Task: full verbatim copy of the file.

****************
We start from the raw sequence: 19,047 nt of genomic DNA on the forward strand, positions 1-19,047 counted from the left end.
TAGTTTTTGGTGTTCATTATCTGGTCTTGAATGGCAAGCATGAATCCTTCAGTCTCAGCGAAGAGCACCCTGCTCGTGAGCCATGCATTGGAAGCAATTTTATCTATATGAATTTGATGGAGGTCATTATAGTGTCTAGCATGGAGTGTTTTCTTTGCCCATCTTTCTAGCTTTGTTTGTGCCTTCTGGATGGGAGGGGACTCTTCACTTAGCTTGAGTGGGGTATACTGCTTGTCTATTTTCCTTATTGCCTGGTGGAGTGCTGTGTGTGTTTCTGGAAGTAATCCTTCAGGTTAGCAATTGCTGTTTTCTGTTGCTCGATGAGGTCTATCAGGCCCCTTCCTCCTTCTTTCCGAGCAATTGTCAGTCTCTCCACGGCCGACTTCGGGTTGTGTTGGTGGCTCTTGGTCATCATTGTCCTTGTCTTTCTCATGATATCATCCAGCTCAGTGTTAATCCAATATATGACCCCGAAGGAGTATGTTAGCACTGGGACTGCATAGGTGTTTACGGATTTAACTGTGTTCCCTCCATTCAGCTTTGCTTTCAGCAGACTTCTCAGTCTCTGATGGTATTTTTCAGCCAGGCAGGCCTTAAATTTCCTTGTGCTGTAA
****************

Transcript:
We start from the raw sequence: 19,047 nt of genomic DNA on the forward strand, positions 1-19,047 counted from the left end.
TAGTTTTTGGTGTTCATTATCTGGTCTTGAATGGCAAGCATGAATCCTTCAGTCTCAGCGAAGAGCACCCTGCTCGTGAGCCATGCATTGGAAGCAATTTTATCTATATGAATTTGATGGAGGTCATTATAGTGTCTAGCATGGAGTGTTTTCTTTGCCCATCTTTCTAGCTTTGTTTGTGCCTTCTGGATGGGAGGGGACTCTTCACTTAGCTTGAGTGGGGTATACTGCTTGTCTATTTTCCTTATTGCCTGGTGGAGTGCTGTGTGTGTTTCTGGAAGTAATCCTTCAGGTTAGCAATTGCTGTTTTCTGTTGCTCGATGAGGTCTATCAGGCCCCTTCCTCCTTCTTTCCGAGCAATTGTCAGTCTCTCCACGGCCGACTTCGGGTTGTGTTGGTGGCTCTTGGTCATCATTGTCCTTGTCTTTCTCATGATATCATCCAGCTCAGTGTTAATCCAATATATGACCCCGAAGGAGTATGTTAGCACTGGGACTGCATAGGTGTTTACGGATTTAACTGTGTTCCCTCCATTCAGCTTTGCTTTCAGCAGACTTCTCAGTCTCTGATGGTATTTTTCAGCCAGGCAGGCCTTAAATTTCCTTGTGCTGTAA